When was the last time a Minnesota boys’ high school basketball star turned down multiple blue-blood scholarship offers to stay home and play for the Gophers?

Kris Humphries and Rick Rickert did it in 2003 and 2001, respectively, but Humphries originally picked Duke and Rickert first selected Arizona before arriving at Minnesota. Since then, Duke has landed nationally known in-state stars Tyus Jones, Gary Trent Jr., Tre Jones and Matthew Hurt.

Gophers coach Richard Pitino will find out Nov. 20 if another five-star prospect will leave the state or finally give the Gophers another hometown hero.

Pitino’s pitch to Prior Lake senior forward Dawson Garcia was “there’s something really special about being that hometown kid” that can “make the program take off,” Garcia said.

Top recruits staying with home-state programs have become more of a trend. James Wiseman, a Tennessee native who was the top recruit in the country, picked Memphis. He could go No. 1 in the June 2020 NBA draft, unless that happens for Atlanta native Anthony Edwards, who stayed home to play for Georgia.

And then there’s the team the Gophers will face Saturday in Sioux Falls, S.D. — Oklahoma. Two years ago, a fairy tale unfolded for the Sooners, even if it only lasted for one season.

Trae Young was a superstar in his hometown of Norman and a household name throughout the Sooner State before he ever took college basketball by storm with his record-breaking freshman season in 2017.

So, Young thought, why not be different with his college decision? Why not become a legend at a school a few miles from his house?

“I think anytime a basketball player gets an offer from a blue blood, the first thing you obviously want to do is jump on it,” said Young, a second-year Atlanta Hawks guard. “You think it gives you the best chance to get to the NBA and achieve your dreams. But for me, I wanted to go a different route, to a place where there was never [a player like him] before I went there.”

The state of Minnesota continues to produce potential program-changing prospects like Rickert and Humphries. Gophers fans love seeing talented locals stay home and develop into pros such as former Hopkins guard Amir Coffey, who signed a two-way contract with the Clippers after going undrafted in the 2019 NBA draft, and possibly former Cretin-Derham Hall star center Daniel Oturu in the future.

But they often dismiss any realistic chance of landing a one-and-done recruit.

Minnehaha Academy guard Jalen Suggs and his 7-foot teammate, Chet Holmgren, are the top players in the 2020 and 2021 classes in Minnesota, respectively. Holmgren is even flirting with being ranked No. 1 nationally in his class.

Unlike Suggs, Garcia has given Gophers fans a glimmer of hope after officially visiting the university last month. The versatile 6-11 forward will decide between Minnesota, Marquette and Indiana after calling on the Golden Eagles for his last official visit this weekend.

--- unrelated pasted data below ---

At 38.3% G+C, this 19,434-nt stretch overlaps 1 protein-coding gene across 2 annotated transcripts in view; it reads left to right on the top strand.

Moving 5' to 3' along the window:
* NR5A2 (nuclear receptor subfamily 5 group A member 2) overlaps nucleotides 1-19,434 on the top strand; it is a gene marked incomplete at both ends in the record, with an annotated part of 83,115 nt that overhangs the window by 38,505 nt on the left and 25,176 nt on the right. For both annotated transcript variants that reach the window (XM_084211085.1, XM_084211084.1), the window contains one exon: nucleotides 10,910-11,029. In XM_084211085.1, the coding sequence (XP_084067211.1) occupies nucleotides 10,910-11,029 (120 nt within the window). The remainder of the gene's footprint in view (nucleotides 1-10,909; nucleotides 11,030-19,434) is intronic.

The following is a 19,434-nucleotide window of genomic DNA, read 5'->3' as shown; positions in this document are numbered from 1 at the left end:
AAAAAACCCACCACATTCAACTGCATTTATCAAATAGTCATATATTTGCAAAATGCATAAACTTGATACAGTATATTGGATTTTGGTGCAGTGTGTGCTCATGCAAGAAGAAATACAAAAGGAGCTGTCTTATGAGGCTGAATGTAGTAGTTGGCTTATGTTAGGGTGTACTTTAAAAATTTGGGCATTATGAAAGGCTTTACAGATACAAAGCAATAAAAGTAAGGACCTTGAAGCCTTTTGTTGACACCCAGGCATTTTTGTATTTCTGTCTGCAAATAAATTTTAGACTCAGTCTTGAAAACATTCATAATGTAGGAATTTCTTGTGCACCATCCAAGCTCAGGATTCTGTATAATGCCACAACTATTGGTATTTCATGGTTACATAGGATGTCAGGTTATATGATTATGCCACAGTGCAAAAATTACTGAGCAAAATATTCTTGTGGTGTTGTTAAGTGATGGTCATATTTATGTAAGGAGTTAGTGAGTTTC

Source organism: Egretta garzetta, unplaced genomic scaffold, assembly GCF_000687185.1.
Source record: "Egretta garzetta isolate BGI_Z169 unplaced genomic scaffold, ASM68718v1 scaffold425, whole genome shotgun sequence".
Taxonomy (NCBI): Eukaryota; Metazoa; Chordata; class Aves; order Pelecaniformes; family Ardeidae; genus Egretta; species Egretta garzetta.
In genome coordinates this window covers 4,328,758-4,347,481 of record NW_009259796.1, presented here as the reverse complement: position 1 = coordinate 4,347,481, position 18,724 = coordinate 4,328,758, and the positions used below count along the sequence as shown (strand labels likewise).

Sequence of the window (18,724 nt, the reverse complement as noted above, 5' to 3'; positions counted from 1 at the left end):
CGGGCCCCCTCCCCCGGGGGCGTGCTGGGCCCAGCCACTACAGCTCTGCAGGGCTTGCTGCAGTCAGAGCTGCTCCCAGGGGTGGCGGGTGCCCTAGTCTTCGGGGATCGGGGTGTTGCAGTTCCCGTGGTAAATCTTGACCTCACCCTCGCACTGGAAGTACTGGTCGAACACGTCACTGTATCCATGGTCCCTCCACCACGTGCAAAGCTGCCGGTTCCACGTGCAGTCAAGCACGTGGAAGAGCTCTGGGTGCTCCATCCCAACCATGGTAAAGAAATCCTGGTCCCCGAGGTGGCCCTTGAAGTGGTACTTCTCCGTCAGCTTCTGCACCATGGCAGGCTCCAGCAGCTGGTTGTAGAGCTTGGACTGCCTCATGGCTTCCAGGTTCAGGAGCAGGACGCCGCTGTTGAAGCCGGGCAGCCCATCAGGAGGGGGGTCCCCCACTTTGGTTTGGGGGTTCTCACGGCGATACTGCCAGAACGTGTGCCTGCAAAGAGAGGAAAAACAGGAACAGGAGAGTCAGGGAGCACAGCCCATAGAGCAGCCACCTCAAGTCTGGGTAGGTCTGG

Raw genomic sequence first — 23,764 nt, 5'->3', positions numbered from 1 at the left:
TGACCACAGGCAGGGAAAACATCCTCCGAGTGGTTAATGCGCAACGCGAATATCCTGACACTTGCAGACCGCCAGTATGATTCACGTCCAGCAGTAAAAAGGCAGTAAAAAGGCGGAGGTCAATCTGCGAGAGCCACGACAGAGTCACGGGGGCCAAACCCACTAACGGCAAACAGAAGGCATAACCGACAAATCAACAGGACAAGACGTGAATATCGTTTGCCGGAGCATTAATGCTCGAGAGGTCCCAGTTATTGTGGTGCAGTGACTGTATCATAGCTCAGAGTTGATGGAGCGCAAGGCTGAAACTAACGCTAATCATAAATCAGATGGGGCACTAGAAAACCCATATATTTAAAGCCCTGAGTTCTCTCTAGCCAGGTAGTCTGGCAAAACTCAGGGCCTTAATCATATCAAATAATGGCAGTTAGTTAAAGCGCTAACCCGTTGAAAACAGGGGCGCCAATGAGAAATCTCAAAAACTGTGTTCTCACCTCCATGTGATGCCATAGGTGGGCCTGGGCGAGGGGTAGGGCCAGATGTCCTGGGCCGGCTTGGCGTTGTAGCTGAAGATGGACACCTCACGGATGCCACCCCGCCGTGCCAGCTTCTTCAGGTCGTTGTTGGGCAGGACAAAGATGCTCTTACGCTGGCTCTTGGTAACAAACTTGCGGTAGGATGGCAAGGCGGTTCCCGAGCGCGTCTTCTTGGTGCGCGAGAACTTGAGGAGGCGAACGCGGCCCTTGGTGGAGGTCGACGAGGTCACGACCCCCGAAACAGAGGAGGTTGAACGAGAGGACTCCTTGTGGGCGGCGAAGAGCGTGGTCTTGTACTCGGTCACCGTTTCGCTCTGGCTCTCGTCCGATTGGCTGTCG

Pitino and his staff worked hard to give Garcia their best sales pitch last month, including a video that portrayed him as a hometown hero.

“It definitely gave me the chills,” Garcia said. “It’s cool to see those guys [Wiseman and Edwards] staying home, because they know that the opportunity there is special. For me, I got to look at that, but also see what’s best for me. If it’s that than it’s awesome.”

Garcia is ranked by recruiting websites as high as 22nd in the 2020 class. Young was ranked 21st in the Class of 2017, but he also earned McDonald’s All-American honors at Norman North High.

Young’s father, Rayford, wanted his son to play for Kentucky because of John Calipari’s strong track record of sending freshmen to the NBA. Trae also got along well with Kansas coach Bill Self, so the Jayhawks were in contention. But Sooners coach Lon Kruger played up the hometown hero angle.

“The whole state of Oklahoma jumped on his back and followed and supported him,” Rayford Young said. “One thing about staying home, depending on where it’s at, you’re not going to have the talent of the blue-blood schools.

‘‘There’s going to be a lot of expectations if you’re an All-American and stay home. I don’t think everyone is built for it. But I think those kids with that great self-belief and confidence can do it.”

The Sooners didn’t reach a Final Four as Young hoped, but they were ranked as high as No. 4 in the country during the 2017-18 season. Young averaged 27 points and nearly nine assists per game as a freshman to win national player of the year honors.

After being picked No. 5 in the 2018 NBA draft by the Mavericks and traded that night to the Hawks, he was runner-up to Luka Doncic — the player he was swapped for — for rookie of the year honors.

Young took the untraditional route for an All-America high school player at the time, but he still is accomplishing all of his dreams.

“[Being a hometown hero] was something unique and something special,” Trae Young said.

“I think if you’re able to do that and represent your town and your family, I think the city and your state will remember that forever.”